Whistling in the Graveyard? or Why did the Soviets make four films of one Shakespeare play in four decades?

Ronan Paterson

Research output: Contribution to journalArticlepeer-review


In the former Soviet Union, the plays of Shakespeare were more popular than anywhere else in the world. Theatres all over that vast country produced frequent performances of the comedies and the tragedies. But in the cinema, although a number of Shakespeare films were made by Soviet film makers, with a very few exceptions the plays chosen were the comedies. This is completely at odds with the filming of Shakespeare elsewhere in the world, where the vast majority of films was based upon the tragedies. One play in particular was filmed more frequently than all the others. Much Ado About Nothing was filmed three times in twenty-three years in Russia, and when a fourth film, made in East Germany is added, Much Ado About Nothing on its own represents a significant proportion of the Shakespeare output of the former Soviet Bloc. Why was Much Ado About Nothing so popular? Why not Twelfth Night, A Midsummer Night’s Dream or As You Like It? The author examines the 1956 and 1973 films of Mnogo Shuma Iz Nichego, the 1964 film Viel Lärm Um Nichts and the 1983 version Lyubovyu Za Lyubov and tries to explain why this one play above all others should exert such a fascination for Soviet Bloc film makers.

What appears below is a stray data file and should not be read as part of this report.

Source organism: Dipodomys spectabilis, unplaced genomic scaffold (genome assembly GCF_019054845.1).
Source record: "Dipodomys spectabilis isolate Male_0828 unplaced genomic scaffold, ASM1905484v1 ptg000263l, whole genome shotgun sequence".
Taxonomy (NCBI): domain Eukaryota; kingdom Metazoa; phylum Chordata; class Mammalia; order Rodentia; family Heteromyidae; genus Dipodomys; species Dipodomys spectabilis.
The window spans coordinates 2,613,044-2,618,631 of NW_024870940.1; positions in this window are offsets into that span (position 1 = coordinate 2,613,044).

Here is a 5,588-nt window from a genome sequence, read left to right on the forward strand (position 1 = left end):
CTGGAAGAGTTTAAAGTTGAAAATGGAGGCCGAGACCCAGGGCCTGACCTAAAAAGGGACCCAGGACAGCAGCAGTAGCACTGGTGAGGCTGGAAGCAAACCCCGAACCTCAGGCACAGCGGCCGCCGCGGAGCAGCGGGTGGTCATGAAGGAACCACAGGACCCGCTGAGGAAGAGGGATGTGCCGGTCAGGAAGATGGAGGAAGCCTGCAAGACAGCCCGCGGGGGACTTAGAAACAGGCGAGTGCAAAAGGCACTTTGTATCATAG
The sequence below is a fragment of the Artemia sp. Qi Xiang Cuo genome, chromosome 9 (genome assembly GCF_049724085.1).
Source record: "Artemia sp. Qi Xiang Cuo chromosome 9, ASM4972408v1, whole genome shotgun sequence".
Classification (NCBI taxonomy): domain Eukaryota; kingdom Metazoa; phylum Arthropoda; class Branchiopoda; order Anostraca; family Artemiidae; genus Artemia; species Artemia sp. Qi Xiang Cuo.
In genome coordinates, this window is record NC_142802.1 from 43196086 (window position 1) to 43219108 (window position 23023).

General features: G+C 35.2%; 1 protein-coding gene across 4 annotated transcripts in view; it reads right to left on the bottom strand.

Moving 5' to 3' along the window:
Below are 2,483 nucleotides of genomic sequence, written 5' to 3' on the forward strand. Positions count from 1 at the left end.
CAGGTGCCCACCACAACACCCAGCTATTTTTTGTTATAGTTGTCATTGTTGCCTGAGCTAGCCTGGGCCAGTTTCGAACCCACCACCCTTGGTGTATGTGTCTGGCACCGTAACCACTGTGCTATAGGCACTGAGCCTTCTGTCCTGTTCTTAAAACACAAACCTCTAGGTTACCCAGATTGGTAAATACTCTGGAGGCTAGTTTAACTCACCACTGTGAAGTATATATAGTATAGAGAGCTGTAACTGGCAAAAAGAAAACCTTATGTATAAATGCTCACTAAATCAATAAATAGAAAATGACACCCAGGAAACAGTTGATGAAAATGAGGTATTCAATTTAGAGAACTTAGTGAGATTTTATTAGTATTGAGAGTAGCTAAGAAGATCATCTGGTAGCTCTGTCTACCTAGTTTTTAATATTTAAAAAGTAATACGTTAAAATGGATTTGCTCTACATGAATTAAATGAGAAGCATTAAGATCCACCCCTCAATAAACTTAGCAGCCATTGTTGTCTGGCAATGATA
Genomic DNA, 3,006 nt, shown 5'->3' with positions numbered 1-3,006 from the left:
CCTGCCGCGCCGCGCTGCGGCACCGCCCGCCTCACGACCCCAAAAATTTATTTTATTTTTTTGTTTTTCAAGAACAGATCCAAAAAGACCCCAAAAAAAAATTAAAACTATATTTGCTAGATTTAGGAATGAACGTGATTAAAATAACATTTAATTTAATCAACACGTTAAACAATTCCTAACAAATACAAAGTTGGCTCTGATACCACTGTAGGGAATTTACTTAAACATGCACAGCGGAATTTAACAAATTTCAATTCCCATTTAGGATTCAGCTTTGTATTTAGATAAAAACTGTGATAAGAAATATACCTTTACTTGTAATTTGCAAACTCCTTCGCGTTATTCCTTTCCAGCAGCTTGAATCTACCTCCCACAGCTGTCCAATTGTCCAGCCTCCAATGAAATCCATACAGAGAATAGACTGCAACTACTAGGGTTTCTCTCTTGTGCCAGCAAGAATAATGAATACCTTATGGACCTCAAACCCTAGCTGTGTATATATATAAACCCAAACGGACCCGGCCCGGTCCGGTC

Original languageEnglish
Article number7
JournalCahiers Shakespeare en Denevir
Issue number2018
Publication statusPublished - 18 Dec 2018


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